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India has to make room for ‘lady oriented’ works: ‘Lipstick…’ director

Interestingly, it won a gender equality award at the Mumbai Film Festival last year.

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lady oriented works

Mumbai, March 8 : Theres rallying for womens empowerment on the one hand — and a curb on freedom of expression on the other. The paradox is perplexing to writer-filmmaker Alankrita Shrivastava, whose “honest” telling of a story of womens secret desires and hidden fantasies has been deemed too “lady oriented” and unfit for release by Indias censor board.

“It is quite a paradox. Considering the situation of women in India, with dowry, violence against women, female foeticide, sexual harassment on the streets, it is crucial for women’s voices and stories, their experiences and perspectives to be given space in popular culture,” said the maker of “Lipstick Under My Burkha”, the film that invited the censor board’s ire.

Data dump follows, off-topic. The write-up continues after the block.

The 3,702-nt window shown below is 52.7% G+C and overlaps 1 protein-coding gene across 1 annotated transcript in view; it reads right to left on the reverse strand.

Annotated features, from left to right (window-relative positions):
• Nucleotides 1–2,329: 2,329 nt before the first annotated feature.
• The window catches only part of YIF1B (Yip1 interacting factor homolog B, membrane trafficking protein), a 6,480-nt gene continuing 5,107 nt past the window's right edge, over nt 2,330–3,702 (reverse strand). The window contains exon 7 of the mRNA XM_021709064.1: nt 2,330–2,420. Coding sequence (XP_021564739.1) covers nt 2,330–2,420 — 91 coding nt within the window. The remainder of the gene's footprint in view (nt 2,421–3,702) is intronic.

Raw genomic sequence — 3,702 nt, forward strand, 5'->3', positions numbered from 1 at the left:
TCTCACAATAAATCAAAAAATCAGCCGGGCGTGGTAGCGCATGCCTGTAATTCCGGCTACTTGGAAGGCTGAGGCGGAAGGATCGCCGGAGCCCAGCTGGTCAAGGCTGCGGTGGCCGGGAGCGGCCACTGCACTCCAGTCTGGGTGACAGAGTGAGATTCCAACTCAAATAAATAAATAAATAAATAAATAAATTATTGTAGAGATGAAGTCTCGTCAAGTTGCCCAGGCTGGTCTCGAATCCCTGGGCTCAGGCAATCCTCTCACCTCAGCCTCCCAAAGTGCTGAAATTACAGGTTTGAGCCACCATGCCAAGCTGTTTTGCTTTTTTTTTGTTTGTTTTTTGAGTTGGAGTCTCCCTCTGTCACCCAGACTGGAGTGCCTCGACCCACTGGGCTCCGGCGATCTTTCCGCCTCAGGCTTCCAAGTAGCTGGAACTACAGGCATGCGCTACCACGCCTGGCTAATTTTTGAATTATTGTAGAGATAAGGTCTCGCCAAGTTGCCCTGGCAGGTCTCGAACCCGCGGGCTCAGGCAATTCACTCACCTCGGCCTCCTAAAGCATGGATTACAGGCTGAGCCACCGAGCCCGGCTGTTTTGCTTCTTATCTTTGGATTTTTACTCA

“A situation where the female point of view is throttled really means that we are saying it is best if women shut up. Women cannot forever be represented through prisms created by the dominant narrative of the male gaze,” Shrivastava told IANS in an email interview.

She questioned how long women would just be “vamps, goddesses and item-girls”.

“Why can’t there be space for all kinds of representations of women in popular culture? We have a right to create and engage with stories told from the alternative, female point of view. We have a right to represent ourselves through all forms of culture. No democracy that promises equal rights to men and women can throttle that right.

“And maybe the time has come for us to make our equal freedom real. The cultural space in India has to make room for lady-oriented works — be it films, paintings, books, songs. No one has the power to legitimately silence half the population of the country because our stories make a few people uncomfortable,” said the filmmaker, who has just won an Audience Award at the Glasgow Film Festival 2017 for her movie.